Prenatal cannabis use may be linked with psychopathology in middle childhood

By Melanie Hinze
New research suggests that prenatal exposure to cannabis increases children’s risk of psychopathology during middle childhood.

Published in JAMA Psychia­try, the cross-sectional study included data for 11,489 children aged 9 to 11 years (mean age 9.9 years) who were recruited from 22 sites across the US between June 2016 and October 2018.

Of these children, 655 (5.7%) were exposed to cannabis prenatally – either only before maternal knowledge of pregnancy (3.6%), or after knowledge of pregnancy (2.1%, with or without exposure before knowledge).

When compared with no cannabis exposure, exposure before or after maternal knowledge of pregnancy was associated with higher psychotic-like experiences, body mass index, and internalising, externalising, attention, thought, social and sleep problems. This was in addition to lower cognition and grey matter volume. Exposure only after maternal knowledge of pregnancy was also associated with lower birthweight, total intracranial volume and white matter volume.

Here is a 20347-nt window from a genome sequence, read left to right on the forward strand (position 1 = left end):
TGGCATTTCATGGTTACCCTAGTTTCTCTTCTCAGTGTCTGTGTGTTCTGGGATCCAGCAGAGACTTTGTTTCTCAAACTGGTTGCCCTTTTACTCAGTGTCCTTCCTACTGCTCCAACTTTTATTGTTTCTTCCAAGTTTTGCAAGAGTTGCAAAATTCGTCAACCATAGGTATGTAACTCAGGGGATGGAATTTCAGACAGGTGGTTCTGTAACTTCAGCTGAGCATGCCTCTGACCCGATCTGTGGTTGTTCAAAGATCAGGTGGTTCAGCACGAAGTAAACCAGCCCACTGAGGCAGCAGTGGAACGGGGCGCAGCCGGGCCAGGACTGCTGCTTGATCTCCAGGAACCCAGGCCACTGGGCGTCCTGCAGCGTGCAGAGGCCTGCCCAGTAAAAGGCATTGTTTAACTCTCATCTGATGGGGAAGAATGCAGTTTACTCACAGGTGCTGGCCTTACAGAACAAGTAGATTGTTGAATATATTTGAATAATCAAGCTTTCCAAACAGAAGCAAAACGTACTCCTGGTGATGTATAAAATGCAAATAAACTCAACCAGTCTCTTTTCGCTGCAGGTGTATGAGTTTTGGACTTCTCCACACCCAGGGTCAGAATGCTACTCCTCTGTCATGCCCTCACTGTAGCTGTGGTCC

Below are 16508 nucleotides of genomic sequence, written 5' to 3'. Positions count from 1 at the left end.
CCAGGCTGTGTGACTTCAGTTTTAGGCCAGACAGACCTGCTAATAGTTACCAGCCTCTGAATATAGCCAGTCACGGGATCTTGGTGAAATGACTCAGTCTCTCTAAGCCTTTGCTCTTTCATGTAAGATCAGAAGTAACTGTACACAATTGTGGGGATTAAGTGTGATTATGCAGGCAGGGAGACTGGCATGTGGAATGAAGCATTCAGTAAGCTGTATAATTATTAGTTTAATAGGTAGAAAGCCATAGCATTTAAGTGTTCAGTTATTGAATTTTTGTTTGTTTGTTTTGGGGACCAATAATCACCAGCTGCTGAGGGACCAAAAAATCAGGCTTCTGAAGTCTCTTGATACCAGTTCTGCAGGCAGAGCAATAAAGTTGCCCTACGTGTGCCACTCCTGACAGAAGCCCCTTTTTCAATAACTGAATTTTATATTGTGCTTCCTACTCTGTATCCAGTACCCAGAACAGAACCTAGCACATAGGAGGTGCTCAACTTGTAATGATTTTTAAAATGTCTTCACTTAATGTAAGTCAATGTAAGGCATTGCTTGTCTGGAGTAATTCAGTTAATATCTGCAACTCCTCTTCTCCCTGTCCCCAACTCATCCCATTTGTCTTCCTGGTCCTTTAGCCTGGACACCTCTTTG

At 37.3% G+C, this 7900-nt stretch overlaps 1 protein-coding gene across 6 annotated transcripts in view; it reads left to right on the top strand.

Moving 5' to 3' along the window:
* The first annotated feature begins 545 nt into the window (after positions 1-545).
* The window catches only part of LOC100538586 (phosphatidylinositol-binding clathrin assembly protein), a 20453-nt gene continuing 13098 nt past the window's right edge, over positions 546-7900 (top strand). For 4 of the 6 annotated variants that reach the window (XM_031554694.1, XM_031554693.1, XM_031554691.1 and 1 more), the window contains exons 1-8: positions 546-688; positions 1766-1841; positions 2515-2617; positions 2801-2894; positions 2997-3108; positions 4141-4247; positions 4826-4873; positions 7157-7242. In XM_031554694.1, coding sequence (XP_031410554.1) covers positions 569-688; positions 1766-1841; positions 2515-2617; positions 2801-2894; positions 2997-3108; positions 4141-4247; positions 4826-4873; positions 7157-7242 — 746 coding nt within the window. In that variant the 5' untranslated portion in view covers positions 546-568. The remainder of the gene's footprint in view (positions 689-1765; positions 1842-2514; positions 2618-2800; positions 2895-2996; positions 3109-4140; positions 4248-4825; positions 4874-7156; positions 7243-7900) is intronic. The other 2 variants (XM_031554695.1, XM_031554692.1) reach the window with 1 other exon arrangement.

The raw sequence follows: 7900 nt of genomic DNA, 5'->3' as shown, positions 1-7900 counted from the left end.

When potential confounders were accounted for, exposure after maternal knowledge of pregnancy remained associated with greater psychotic-like experiences and externalising, attention, thought and social problems.

Professor Claire Roberts, NHMRC Leadership Fellow, Matthew Flinders Professor, and Head of the Pregnancy Health and Beyond Laboratory (PHaB Lab) at Flinders University, Adelaide, said mounting evidence showed that cannabis use in pregnancy was not safe.

‘We and others have shown adverse effects of cannabis use in pregnancy on the baby including increased risk for preterm birth and reduced birthweight, birth length and head circumference, as well as being more than twice as likely to have severe morbidity or die,’ she said.

‘This research shows that the impacts of cannabis use in pregnancy continue into childhood with greater risk for psychopathology, and reduced cognition and grey matter volume in the brain at age 10 years.’

She told Medicine Today that this was a strong signal of the importance of educating young women on the need to discontinue using cannabis. ‘Just because cannabis is being legalised in many places does not mean it is safe,’ she said. ‘The research shows that even stopping once a woman knows she is pregnant will improve outcomes for her child, although of course the brain starts to develop even before that time, so ideally women should stop using cannabis when planning pregnancy.’
JAMA Psychiatry 2020; doi: 10.1001/jamapsychiatry.2020.2902.